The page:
Summit aims to restore river
Published: Tuesday, January 14, 2003 at 6:01 a.m.
Last Modified: Tuesday, January 14, 2003 at 1:54 a.m.
JACKSONVILLE - The St. Johns River's pollution problems are enormous.
Fish die beneath spinach-like mats of algae and under mud washed down from construction sites. Toxic chemicals from industries and sewage kill others. The hormones of some fish and alligators are so badly skewed they can't reproduce. Some turtles have been born sexless.
These concerns have brought 1,000 people who live along the river to Jacksonville this week to help develop an "Everglades-style" rescue plan that they hope will restore the river to its pristine state.
Jacksonville Mayor John Delaney, the conference's host, said Monday he wants the St. Johns cleaned up, but hopes it doesn't take decades.
"It took 55 years to develop a plan to save the Everglades and in that half century about half the Everglades was lost," he said.
"We want to develop a plan to clean (the river) up and restore it forever."
The St. Johns is one of the few northern flowing rivers in the country. It begins in the central Florida marshes of Indian River County and flows 310 miles into the Atlantic River near Mayport, north of Jacksonville.
Delaney said the St. Johns' cleanup plan will have to deal with several pollution sources: factories and sewage plants and fertilizer runoff from lawns and golf courses.
He also wants land set aside to help preserve the river's natural beauty.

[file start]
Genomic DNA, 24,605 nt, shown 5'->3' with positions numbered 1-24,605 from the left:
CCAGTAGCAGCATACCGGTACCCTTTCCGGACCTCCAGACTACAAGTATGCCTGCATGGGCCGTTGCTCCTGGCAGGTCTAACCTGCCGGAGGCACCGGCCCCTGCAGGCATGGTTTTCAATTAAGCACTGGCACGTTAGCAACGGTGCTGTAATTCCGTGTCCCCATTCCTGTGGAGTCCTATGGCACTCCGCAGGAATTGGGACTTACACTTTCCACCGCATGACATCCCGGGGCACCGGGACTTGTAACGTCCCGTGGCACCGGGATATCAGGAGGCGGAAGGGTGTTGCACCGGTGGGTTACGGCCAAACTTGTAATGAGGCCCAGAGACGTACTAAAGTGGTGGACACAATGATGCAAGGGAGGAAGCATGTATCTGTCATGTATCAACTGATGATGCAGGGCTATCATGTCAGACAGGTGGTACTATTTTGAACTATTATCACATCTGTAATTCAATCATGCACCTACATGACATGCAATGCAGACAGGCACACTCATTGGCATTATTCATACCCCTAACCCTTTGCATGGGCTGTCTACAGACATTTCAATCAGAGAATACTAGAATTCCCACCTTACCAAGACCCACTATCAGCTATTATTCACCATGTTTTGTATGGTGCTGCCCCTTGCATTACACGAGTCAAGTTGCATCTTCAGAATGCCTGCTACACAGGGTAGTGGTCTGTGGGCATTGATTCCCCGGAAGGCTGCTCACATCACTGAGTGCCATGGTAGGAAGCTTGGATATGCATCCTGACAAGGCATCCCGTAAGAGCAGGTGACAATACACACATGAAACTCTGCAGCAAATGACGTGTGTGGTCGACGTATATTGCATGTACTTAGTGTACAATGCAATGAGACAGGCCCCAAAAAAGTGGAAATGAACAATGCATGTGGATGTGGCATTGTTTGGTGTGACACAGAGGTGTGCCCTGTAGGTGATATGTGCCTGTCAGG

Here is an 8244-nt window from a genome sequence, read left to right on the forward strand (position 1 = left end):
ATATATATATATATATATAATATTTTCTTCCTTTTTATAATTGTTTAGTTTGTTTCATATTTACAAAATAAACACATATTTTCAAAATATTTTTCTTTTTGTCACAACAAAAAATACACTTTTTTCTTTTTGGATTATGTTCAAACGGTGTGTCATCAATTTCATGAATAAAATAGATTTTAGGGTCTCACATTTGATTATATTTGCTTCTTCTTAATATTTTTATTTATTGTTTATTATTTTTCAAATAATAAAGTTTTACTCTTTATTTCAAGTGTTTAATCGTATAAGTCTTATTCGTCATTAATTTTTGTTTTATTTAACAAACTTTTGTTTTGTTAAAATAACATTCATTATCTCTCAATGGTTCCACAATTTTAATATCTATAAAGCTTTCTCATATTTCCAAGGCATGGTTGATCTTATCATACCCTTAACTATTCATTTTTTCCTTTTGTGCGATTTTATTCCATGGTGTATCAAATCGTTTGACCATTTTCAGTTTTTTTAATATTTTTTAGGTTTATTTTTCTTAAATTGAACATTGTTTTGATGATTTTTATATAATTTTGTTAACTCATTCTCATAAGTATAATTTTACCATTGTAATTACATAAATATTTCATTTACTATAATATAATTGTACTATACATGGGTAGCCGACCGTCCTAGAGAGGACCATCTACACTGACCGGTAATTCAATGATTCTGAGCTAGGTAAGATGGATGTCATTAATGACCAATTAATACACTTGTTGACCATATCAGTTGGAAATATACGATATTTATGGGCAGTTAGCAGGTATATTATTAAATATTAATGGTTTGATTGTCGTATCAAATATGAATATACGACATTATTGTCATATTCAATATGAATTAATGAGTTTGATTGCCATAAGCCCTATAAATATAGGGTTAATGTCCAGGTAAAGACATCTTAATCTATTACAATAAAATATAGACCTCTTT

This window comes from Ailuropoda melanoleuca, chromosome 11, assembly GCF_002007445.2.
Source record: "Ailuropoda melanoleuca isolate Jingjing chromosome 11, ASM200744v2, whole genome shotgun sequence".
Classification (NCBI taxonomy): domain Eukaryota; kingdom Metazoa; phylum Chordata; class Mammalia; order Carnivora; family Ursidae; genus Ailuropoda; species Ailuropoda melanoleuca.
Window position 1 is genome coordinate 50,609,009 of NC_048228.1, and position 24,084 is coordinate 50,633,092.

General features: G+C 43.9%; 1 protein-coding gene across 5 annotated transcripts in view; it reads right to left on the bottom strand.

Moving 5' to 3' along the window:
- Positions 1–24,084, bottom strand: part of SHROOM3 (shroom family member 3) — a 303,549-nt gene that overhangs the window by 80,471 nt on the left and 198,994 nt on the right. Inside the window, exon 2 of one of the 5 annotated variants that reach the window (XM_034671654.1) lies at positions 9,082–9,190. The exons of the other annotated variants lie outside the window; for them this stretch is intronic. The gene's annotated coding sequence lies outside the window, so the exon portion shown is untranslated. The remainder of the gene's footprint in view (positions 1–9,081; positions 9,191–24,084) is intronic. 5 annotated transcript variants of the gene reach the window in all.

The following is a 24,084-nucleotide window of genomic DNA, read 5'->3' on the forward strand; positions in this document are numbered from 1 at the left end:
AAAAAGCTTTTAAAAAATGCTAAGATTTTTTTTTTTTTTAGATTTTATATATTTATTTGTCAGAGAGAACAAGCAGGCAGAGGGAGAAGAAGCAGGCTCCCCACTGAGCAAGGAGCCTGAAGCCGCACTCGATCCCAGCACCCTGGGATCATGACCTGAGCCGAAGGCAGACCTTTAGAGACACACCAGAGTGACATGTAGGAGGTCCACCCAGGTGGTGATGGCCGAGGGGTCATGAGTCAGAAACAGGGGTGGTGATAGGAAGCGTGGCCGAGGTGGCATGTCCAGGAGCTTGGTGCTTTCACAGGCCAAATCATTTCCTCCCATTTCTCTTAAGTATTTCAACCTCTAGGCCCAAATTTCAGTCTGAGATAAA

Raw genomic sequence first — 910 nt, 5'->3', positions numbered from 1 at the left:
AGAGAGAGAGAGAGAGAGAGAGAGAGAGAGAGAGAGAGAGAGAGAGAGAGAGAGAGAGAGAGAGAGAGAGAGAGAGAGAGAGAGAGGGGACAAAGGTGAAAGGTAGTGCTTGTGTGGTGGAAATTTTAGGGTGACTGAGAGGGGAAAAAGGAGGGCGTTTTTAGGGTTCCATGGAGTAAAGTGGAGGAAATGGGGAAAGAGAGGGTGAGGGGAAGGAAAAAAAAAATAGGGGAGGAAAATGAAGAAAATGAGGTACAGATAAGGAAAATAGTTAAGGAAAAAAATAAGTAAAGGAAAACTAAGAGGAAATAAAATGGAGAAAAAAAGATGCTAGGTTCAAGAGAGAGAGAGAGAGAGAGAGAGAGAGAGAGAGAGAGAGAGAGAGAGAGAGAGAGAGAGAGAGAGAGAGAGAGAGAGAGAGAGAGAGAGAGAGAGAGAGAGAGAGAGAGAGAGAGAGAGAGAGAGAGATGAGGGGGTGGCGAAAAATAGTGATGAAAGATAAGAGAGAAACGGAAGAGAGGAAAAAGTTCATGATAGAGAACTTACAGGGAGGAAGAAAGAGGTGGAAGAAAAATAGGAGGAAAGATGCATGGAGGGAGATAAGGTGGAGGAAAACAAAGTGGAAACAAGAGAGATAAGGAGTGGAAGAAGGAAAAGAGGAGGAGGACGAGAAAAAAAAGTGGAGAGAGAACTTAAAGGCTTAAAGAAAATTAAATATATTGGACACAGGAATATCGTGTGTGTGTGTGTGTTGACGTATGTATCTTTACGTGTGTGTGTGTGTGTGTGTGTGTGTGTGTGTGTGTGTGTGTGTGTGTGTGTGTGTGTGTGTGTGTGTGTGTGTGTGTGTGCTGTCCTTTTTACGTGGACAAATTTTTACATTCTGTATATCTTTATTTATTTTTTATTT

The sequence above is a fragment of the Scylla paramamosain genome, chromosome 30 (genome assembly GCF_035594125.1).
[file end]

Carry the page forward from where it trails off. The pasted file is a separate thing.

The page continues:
Kirby Green, executive director of the St. Johns River Water Management District, said many river's pollution problems were identified in a 1997 conference and still exist. That conference dealt only with the part of the river that flows through Duval, Putnam, St. Johns and Clay counties, but he said the problems exist along the entire length. That conference led to $200 million in increased government spending to clean the river.
Green said the current conference will help local legislators understand the depth of the problem.
"This is especially important because the St. Johns River is potential alternative source of drinking water," Green said.
Anne Keller, who oversees the river for the federal government, told Monday's meeting that water and land trails should be built along the river to boost ecotourism. That will help convince people that the river should be preserved, she said.
"When we spend time there, when we take our kids there, it becomes part of our lives. We want to take care of it and keep it for the future," she said.
She also said the trails would improve the river's quality.
"From a practical standpoint, land that is not developed or slightly developed, has a lot less runoff that ends up in the river carrying pollutants with it," she said.
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